Often, he says, drug companies will initiate trials by approaching experienced investigators. If this happens, "You can pick and choose which ones you'll participate in. The downside is, you must toe the line. You can't create anything new" within the study protocol.

Travel to investigator meetings also is required, he says, as is hosting monitoring visits from sponsors and/or the Food and Drug Administration (FDA). "Sometimes the sponsors want face time. And every time a monitor comes in, even if it's for five minutes, you have to meet with them" and answer any questions they may have. "They open up your books; they want to see what you're doing."

Ultimately, "You have to figure out if it's worth the time and money."

Investigator-initiated trials, on the other hand, require one to generate an idea, such as a new use for a neuromodulator, and propose it to a company or other potential sponsor, says Dr. Beer. This process is difficult, he said, "because you must come up with 10 ideas for everyone that will be accepted."

Getting Your Foot in the Door


Getting Your Foot in the Door

Landing clinical trials of any type requires networking, he adds. To get started, "If you have a friend in another state who is looking for additional sites for a trial that sounds interesting, let that friend know you're interested." If one publishes in a particular area such as acne, lasers, neuromodulators or fillers, Dr. Beer suggests opening the dialogue with a potential sponsor by communicating your interest to the appropriate sales representative.

"It's a very long, arduous procedure. Nobody hands you anything. It's something you really must invest in. There's one company we have invited to our site three times a year — they've come probably once a year. I've still never done a study with them."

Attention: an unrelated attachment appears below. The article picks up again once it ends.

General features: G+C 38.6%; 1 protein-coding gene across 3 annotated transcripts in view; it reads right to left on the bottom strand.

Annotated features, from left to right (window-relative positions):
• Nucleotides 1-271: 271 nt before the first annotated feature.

Tips for Trial Success


Tips for Trial Success

Of greater concern, he says, is that sloppiness and dishonesty in clinical trials can bring trouble from the FDA. In one such case, "A physician's assistant was doing trials and patient care at the same time and was found to be making up data. The FDA shut the site down."

Additionally, "Recruiting can be difficult." If your practice lacks a strong patient base and/or staff and fails to recruit the patients required for a study, says Dr. Beer, the sponsoring company will be disappointed because it will have spent money initiating your study site.

Above all, "Don't just do clinical trials for money. However, if you're interested in practice diversity, and it's the type of thing that intellectually fascinates you, it can be a good direction to take."


Dr. Beer is the owner of ScientificRx Skincare. He has been a consultant and/or investigator for Allergan, Merz and Valeant, and virtually all makers of cosmeceuticals and in-office products. He also is a cofounder of The Cosmetic Bootcamp, which will begin offering a clinical trials boot camp for physicians of all specialties at a time and location to be determined in 2015.